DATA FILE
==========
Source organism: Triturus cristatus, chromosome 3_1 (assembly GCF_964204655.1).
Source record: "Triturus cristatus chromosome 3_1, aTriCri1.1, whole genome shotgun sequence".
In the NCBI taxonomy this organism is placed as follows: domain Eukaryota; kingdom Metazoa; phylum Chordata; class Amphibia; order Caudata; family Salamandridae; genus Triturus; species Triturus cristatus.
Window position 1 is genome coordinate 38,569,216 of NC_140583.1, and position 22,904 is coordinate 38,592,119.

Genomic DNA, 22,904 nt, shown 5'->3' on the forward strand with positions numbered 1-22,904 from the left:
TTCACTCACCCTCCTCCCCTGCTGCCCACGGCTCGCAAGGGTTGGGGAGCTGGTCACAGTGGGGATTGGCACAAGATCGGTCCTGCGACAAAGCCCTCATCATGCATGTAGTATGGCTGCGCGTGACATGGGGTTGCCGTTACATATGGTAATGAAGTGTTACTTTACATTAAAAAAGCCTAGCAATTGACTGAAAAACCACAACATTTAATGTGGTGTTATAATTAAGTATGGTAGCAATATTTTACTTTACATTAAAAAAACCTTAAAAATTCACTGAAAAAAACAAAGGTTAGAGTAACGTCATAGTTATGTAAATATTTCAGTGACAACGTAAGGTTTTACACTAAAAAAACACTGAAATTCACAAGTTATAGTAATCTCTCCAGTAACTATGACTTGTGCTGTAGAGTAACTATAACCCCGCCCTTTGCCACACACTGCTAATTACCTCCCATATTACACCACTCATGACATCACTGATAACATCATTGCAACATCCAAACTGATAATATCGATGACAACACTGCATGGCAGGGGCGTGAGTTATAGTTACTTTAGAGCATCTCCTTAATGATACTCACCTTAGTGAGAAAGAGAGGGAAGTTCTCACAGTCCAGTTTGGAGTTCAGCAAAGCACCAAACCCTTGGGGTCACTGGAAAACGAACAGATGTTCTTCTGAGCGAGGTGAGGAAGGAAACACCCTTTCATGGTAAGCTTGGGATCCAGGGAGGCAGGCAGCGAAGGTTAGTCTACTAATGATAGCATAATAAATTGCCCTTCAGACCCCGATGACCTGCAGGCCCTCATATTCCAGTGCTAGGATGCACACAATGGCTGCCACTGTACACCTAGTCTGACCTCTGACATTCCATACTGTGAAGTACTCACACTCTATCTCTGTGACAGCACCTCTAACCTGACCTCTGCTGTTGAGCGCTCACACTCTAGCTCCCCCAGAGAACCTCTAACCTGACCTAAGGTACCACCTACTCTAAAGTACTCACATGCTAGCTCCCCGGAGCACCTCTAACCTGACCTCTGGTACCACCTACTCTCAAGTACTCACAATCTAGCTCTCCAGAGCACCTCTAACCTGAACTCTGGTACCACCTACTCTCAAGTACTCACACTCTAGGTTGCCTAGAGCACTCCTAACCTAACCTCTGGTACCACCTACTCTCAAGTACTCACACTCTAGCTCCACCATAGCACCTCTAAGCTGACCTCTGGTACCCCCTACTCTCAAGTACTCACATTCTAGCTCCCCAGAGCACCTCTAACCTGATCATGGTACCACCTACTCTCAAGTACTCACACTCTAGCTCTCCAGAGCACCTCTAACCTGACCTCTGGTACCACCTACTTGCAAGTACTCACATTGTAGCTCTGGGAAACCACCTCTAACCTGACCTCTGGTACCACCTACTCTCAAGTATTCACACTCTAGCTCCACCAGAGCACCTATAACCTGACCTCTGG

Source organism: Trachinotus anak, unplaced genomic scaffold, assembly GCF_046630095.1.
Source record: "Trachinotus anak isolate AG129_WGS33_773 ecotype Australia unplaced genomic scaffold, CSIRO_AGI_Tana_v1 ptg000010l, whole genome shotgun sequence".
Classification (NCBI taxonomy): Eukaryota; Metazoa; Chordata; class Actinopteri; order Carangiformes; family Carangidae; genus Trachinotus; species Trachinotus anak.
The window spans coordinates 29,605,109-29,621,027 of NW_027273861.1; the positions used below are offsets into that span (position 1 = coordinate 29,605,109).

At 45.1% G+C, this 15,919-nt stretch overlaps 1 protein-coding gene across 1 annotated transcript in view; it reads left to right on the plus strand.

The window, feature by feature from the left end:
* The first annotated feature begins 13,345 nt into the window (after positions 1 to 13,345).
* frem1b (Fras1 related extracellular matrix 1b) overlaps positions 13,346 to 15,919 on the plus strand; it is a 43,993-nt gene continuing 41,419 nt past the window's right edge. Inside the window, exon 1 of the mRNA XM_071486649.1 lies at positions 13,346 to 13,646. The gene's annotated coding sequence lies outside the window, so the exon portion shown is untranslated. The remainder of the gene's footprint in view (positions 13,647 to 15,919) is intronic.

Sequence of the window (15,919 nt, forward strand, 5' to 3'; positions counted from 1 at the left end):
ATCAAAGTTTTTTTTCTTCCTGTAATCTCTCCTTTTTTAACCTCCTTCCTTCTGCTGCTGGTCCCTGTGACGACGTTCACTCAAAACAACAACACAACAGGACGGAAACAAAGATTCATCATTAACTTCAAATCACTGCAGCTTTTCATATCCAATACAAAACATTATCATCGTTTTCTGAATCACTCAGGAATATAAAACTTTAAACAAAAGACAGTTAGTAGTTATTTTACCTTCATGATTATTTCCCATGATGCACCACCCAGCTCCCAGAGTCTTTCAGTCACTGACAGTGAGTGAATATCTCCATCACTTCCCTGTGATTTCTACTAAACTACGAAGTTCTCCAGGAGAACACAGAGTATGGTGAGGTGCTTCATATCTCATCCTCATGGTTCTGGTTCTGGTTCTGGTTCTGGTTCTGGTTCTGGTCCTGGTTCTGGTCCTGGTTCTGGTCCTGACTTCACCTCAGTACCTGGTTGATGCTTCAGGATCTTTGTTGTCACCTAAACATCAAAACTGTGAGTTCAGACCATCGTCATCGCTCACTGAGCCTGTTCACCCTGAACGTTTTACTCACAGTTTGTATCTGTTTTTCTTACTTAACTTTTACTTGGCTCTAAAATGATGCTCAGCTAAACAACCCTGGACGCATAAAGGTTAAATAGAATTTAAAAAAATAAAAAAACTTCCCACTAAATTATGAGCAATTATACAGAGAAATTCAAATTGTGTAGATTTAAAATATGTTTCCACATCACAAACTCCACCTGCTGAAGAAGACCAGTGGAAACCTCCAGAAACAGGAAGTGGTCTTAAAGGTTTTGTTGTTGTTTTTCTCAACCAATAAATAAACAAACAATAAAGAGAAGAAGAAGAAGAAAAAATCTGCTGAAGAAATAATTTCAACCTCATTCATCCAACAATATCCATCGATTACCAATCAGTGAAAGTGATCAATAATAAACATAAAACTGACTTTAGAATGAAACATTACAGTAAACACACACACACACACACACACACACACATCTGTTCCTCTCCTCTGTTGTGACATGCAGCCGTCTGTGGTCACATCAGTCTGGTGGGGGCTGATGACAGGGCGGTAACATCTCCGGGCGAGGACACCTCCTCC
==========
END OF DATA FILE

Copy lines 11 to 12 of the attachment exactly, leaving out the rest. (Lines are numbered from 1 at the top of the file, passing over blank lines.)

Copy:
At 45.1% G+C, this 15,919-nt stretch overlaps 1 protein-coding gene across 1 annotated transcript in view; it reads left to right on the plus strand.

The window, feature by feature from the left end: